I wasn’t satisfied with where I was working. It was a tough time in the economy. I’d just graduated with a degree that I wasn’t getting paid for. But I felt like that was me putting in my dues to cut my teeth in the industry. I was a college kid with hands-on experience, but not a lot of professional experience. At that time I acquired some great hands on skills that allowed me to take my education and run with it. If I never got that hands on face-to-face experience with what I was doing, I’d be lost. My education would have been useless. I would have had no context to apply it. And then one day I was just looking for jobs, and I ran out of ideas.
So, I just started looking around my room and applying to whatever products I liked. So I applied to Burton, Nike, Adidas, and eventually, I got around to Oakley. They had a job I actually was qualified for, and I just applied on a whim. They called me the next day.
I didn’t think I’d get the job, but I went in there and had a great interview and landed the job. It was a pretty good day.
What did you do there?
I started machining lenses in R&D. I was able to take my education and hands-on experience from machining these complicated surgical devices and aerospace parts and apply that same discipline and process to machining lenses.
When you’re machining an aircraft, like a jet engine part, you’re not allowed to screw up. You have to be very disciplined in your process because you only get to do it once. I was able to take that super precise discipline and apply it to lens cutting. I was able to get lenses cut way faster. Once I’d mastered machining and learning how these crazy lens cutting machines worked, I was able to learn how the optics worked.
I had some great bosses there who took me under their wing and shared their optics knowledge with me. These are guys who developed it, they're on the patents. They essentially invented it all, about 10-15 years earlier. I was really fortunate that I took some initiative and they saw that and took me under their wing and shared these secrets with me that nobody else really knew. There are a handful of people there that knew how it really worked, so I was lucky to be given that gift of all that optics knowledge from those guys.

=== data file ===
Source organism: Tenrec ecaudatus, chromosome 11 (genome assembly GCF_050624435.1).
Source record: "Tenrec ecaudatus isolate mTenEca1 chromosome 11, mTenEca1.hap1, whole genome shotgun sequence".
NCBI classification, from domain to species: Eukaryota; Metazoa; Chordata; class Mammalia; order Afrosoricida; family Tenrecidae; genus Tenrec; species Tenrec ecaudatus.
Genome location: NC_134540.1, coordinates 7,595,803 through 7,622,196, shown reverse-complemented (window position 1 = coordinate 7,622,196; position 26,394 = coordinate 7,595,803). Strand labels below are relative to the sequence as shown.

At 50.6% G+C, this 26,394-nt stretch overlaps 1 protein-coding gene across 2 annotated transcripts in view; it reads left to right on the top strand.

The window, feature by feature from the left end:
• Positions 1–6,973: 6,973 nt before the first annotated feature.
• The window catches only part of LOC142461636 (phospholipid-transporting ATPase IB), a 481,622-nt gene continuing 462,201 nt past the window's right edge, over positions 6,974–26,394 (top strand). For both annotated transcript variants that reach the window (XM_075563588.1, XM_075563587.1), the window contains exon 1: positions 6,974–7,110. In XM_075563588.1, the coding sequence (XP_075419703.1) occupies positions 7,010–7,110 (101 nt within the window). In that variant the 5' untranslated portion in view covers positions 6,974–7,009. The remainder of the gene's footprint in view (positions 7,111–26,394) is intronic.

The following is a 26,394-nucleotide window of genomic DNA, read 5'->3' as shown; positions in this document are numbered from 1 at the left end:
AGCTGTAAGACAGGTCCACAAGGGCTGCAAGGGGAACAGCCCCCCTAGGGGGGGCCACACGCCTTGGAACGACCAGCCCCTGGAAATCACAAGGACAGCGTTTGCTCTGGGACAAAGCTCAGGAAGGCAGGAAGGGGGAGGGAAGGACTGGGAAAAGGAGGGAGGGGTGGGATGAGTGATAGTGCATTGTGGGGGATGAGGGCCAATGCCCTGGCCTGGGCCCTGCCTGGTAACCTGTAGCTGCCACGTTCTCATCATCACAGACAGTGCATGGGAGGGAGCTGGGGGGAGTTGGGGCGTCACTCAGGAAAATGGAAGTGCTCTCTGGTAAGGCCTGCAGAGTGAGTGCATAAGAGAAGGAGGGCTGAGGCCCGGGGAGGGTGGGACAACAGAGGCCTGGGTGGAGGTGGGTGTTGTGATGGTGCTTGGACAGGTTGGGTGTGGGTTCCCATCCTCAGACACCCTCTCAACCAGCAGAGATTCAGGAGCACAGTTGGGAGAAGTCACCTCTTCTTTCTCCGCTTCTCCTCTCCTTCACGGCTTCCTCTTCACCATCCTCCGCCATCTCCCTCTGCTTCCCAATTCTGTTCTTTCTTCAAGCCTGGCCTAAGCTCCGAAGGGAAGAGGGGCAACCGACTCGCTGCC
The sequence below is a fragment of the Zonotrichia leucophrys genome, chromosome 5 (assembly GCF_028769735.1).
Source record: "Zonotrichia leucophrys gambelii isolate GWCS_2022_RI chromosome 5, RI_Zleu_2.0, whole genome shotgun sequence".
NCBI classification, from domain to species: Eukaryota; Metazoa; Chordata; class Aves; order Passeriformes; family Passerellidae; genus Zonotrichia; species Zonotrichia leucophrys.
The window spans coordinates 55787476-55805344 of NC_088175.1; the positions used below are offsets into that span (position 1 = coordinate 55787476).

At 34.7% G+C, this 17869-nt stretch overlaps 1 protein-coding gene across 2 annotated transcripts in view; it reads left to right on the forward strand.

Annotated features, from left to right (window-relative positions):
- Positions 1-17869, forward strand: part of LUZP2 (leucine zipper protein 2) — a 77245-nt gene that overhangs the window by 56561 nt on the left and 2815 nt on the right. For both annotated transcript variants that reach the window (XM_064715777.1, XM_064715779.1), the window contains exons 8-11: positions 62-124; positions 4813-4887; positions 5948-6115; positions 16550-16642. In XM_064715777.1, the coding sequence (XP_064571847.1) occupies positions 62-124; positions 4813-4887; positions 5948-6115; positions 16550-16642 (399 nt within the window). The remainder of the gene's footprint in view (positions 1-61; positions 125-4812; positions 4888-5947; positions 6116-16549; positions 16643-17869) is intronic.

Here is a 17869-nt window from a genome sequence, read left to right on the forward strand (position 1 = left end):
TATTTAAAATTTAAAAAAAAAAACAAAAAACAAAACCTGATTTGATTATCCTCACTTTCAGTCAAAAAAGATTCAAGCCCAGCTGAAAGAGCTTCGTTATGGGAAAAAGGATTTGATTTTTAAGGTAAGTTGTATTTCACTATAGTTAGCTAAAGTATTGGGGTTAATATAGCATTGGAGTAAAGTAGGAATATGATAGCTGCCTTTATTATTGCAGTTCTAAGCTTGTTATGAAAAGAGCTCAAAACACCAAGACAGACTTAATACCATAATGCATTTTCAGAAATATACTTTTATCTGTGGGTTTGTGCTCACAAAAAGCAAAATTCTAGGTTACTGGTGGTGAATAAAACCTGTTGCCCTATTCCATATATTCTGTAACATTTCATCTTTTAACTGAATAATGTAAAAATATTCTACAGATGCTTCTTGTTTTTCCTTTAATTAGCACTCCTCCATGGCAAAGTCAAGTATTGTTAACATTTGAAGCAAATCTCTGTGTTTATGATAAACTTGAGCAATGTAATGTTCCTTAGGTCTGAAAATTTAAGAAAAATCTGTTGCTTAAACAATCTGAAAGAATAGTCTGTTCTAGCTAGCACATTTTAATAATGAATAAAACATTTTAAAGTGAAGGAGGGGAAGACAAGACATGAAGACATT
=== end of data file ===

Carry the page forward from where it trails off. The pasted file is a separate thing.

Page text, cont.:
How did you go from machining to optics?
Exactly, I’d never even considered it. I had a little optics education just from college-level physics, but they never really used eyewear as the example.
But once I had a tool to measure optics and had them in my hand, then I could figure it out. I could work backward. I got a little bit of theoretical knowledge and then I was able to go play, get lenses — put them in front of a laser and see what happens.
That’s when I felt really confident in my ability to make lenses.
Your background made you uniquely qualified to design and build the Punisher. How did you approach the project?
I knew it would be function first, and the function would be pretty simple. The function is to drop a heavy piece of metal onto eyewear. That was pretty easy. Once we knew what we needed to do, it was designing all the cool stuff around it. There was a lot of opportunity and a lot of room to make this thing look badass. I was able to just have fun.
The hardest part was figuring out how to make it cool.